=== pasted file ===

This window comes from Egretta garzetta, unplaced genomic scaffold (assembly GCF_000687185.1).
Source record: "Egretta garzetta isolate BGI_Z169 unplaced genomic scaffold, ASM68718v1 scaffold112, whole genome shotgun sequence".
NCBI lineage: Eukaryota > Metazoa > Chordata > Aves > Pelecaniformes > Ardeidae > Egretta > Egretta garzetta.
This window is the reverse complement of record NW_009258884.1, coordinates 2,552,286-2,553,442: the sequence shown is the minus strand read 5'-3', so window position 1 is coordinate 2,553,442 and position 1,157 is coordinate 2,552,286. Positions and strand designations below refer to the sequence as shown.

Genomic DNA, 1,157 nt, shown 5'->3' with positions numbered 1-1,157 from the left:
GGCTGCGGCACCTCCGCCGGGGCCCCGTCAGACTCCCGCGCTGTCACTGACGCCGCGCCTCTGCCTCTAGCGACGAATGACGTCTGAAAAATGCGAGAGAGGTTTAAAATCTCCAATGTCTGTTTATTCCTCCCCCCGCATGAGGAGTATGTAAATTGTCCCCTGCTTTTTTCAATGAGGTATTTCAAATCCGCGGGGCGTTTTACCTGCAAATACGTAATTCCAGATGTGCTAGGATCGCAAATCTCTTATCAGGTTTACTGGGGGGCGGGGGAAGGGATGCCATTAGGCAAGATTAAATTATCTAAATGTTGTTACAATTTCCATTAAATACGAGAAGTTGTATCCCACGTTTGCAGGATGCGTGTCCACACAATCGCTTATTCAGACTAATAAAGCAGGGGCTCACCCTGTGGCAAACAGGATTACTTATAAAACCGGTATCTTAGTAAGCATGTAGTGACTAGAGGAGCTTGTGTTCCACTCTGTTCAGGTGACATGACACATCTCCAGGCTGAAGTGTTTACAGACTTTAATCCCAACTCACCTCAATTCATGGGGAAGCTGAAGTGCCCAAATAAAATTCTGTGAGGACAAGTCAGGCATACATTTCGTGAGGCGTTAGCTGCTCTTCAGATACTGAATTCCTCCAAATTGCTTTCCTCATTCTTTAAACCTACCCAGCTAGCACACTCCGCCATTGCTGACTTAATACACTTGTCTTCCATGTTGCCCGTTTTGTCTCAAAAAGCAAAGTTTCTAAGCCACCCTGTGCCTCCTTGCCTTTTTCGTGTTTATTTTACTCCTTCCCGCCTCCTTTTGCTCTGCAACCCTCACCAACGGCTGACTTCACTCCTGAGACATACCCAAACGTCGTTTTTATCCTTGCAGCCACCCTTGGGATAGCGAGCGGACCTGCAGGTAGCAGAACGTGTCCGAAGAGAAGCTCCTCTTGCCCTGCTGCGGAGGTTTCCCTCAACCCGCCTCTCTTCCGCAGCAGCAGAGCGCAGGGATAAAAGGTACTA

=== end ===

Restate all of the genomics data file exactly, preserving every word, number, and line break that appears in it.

This window comes from Egretta garzetta, unplaced genomic scaffold (assembly GCF_000687185.1).
Source record: "Egretta garzetta isolate BGI_Z169 unplaced genomic scaffold, ASM68718v1 scaffold112, whole genome shotgun sequence".
NCBI lineage: Eukaryota > Metazoa > Chordata > Aves > Pelecaniformes > Ardeidae > Egretta > Egretta garzetta.
This window is the reverse complement of record NW_009258884.1, coordinates 2,552,286-2,553,442: the sequence shown is the minus strand read 5'-3', so window position 1 is coordinate 2,553,442 and position 1,157 is coordinate 2,552,286. Positions and strand designations below refer to the sequence as shown.

Genomic DNA, 1,157 nt, shown 5'->3' with positions numbered 1-1,157 from the left:
GGCTGCGGCACCTCCGCCGGGGCCCCGTCAGACTCCCGCGCTGTCACTGACGCCGCGCCTCTGCCTCTAGCGACGAATGACGTCTGAAAAATGCGAGAGAGGTTTAAAATCTCCAATGTCTGTTTATTCCTCCCCCCGCATGAGGAGTATGTAAATTGTCCCCTGCTTTTTTCAATGAGGTATTTCAAATCCGCGGGGCGTTTTACCTGCAAATACGTAATTCCAGATGTGCTAGGATCGCAAATCTCTTATCAGGTTTACTGGGGGGCGGGGGAAGGGATGCCATTAGGCAAGATTAAATTATCTAAATGTTGTTACAATTTCCATTAAATACGAGAAGTTGTATCCCACGTTTGCAGGATGCGTGTCCACACAATCGCTTATTCAGACTAATAAAGCAGGGGCTCACCCTGTGGCAAACAGGATTACTTATAAAACCGGTATCTTAGTAAGCATGTAGTGACTAGAGGAGCTTGTGTTCCACTCTGTTCAGGTGACATGACACATCTCCAGGCTGAAGTGTTTACAGACTTTAATCCCAACTCACCTCAATTCATGGGGAAGCTGAAGTGCCCAAATAAAATTCTGTGAGGACAAGTCAGGCATACATTTCGTGAGGCGTTAGCTGCTCTTCAGATACTGAATTCCTCCAAATTGCTTTCCTCATTCTTTAAACCTACCCAGCTAGCACACTCCGCCATTGCTGACTTAATACACTTGTCTTCCATGTTGCCCGTTTTGTCTCAAAAAGCAAAGTTTCTAAGCCACCCTGTGCCTCCTTGCCTTTTTCGTGTTTATTTTACTCCTTCCCGCCTCCTTTTGCTCTGCAACCCTCACCAACGGCTGACTTCACTCCTGAGACATACCCAAACGTCGTTTTTATCCTTGCAGCCACCCTTGGGATAGCGAGCGGACCTGCAGGTAGCAGAACGTGTCCGAAGAGAAGCTCCTCTTGCCCTGCTGCGGAGGTTTCCCTCAACCCGCCTCTCTTCCGCAGCAGCAGAGCGCAGGGATAAAAGGTACTA